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My Experiences on the frontline in Turkey

Christmas is a time of year when we are particularly mindful of those less fortunate than ourselves. Last week at our carol services we took an offering to support the work of two charities that are focused upon helping refugees. All the money raised will go towards Refugee Support Network’s work with unaccompanied teenage refugees in London and a CRY (Care and Relief for the Young) supported project working with Syrian refugees in Turkey.

Hannah Joy, a member of ChristChurch, has been working with refugees in Turkey for the last few months and has sent us this update.

Humanitarian Relief Work with Syrian Refugees in Turkey
The United Nations has estimated that around 3 million Syrian refugees currently reside within Turkey. Displaced by the terrible conflict these people have lost their homes, possessions, communities, jobs and school places, as well as many having lost friends and family members.

Although there are refugee camps in the south of Turkey, which provide people with all of their basic needs, I have spoken with many people in the area that I live in who have described the desperate situation of these camps and the reasons why it’s impossible to stay in them. For instance, one woman told me that the camps are so close to the conflict they could still hear explosions and her children remained terrified. Another Syrian Kurdish family told me about how they experienced persecution in the camps and that it was too dangerous for them to live there, especially for the women.

For these reasons and many others, hundreds of thousands of Syrians are settling throughout Turkey, trying to establish themselves despite very limited support from the authorities. This is where the ministry that I’m part of gets involved – it is our aim to build meaningful relationships with people, in addition to providing them with necessary resources such as: wood burners, blankets, shoes, warm clothes, food, medicine, toys and school materials. We also use art making as a way to respond to individuals’ psychological needs.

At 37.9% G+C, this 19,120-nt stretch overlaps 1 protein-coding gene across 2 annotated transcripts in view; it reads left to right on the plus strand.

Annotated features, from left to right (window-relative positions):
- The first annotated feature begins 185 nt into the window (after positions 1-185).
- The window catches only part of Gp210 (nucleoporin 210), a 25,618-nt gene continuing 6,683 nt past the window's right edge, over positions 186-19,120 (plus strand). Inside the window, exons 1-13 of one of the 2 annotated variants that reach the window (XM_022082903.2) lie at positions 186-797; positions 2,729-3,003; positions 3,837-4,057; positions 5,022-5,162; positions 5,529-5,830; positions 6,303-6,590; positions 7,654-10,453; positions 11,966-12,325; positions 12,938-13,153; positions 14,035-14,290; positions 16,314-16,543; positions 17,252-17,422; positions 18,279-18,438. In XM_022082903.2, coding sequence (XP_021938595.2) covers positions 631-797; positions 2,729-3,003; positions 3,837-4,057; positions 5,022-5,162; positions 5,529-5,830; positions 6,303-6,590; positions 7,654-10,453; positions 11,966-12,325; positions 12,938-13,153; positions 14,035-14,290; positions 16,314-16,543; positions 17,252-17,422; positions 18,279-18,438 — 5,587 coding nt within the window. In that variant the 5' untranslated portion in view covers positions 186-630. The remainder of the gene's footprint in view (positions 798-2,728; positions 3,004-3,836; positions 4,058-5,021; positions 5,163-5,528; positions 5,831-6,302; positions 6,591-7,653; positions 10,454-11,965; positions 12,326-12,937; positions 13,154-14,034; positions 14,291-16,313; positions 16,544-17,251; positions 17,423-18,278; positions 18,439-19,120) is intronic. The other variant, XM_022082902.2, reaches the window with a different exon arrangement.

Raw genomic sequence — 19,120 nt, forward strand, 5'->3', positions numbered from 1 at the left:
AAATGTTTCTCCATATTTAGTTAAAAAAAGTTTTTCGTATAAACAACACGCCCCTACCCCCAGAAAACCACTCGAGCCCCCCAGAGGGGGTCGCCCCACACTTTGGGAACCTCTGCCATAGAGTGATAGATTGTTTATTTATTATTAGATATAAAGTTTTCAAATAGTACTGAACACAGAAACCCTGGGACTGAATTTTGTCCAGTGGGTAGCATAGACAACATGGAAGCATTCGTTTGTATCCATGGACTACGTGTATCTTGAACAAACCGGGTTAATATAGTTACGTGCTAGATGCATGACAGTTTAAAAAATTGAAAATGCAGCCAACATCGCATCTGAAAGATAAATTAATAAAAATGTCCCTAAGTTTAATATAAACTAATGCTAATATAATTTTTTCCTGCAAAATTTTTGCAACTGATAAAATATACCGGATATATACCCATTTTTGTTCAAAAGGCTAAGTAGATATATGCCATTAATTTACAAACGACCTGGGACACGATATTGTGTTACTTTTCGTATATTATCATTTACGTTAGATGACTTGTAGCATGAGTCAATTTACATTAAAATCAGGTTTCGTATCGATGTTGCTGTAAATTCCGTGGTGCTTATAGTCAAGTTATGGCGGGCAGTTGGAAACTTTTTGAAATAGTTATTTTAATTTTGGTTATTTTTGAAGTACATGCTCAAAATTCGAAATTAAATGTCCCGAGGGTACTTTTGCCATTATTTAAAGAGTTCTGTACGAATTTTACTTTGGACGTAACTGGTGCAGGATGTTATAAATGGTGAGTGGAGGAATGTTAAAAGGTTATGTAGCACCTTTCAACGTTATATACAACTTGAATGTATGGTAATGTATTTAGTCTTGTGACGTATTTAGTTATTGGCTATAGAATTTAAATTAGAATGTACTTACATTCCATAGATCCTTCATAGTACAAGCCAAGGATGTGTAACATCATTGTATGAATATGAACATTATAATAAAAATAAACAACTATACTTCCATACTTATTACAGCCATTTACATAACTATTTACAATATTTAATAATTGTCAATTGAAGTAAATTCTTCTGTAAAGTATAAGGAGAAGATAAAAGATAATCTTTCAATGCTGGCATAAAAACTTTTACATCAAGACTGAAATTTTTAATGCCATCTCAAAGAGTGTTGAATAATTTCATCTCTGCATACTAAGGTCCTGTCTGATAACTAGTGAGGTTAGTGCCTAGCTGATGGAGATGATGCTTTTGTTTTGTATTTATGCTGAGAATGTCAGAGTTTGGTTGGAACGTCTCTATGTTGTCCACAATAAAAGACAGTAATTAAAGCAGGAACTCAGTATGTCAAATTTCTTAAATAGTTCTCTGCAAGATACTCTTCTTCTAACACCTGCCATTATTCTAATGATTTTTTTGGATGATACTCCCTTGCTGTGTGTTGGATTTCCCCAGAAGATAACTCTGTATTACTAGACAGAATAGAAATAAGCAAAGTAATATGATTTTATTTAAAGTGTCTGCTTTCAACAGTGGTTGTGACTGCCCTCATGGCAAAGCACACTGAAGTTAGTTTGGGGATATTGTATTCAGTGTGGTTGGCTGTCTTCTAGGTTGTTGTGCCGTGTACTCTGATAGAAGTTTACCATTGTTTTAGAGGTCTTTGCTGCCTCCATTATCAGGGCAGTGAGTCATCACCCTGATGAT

We are currently supporting around 100 families living in the most desperate conditions; however this number grows every time we go out as we are always introduced to new arrivals. Many people live in shelters made out of waste materials and others live in very poor standard accommodation, often without electricity, gas and running water. It is common for us to discover between two and eight families living in one building, with up to nine children per family.

Unfortunately many of these children do not attend school as their parents worry that they’d be bullied. Furthermore in the neediest families, the children are required to beg or clean shoes in the centre of town to help support the other family members instead of attending school. Nevertheless, we are currently considering ways to help people support themselves, for instance buying people chickens, which we hope will decrease the need for children to work and make our relief work more sustainable and empowering.

Seeing little children who’ve been ripped out of normality in Syria and forced to beg barefoot in a foreign land, it is perhaps easy to question God’s power or love. Nevertheless, I believe that God is moving in here in Turkey.

I believe it is necessary for us to change our perspective; no longer viewing these people as victims but as individuals cherished by their heavenly Father, who has called them to a new place for a particular purpose.

I pray that whilst we deliver food packages and blankets, we as vessels of the Holy Spirit will be imparting some of Jesus’ love; something that truly gives life and sustains us.

I know that although these people have been displaced from their homes, they are still firmly placed in God’s hands.

If you would like to give to our Christmas Offering, the easiest way is via an online transfer. Just add SURNAME CHRISTMAS as a reference.

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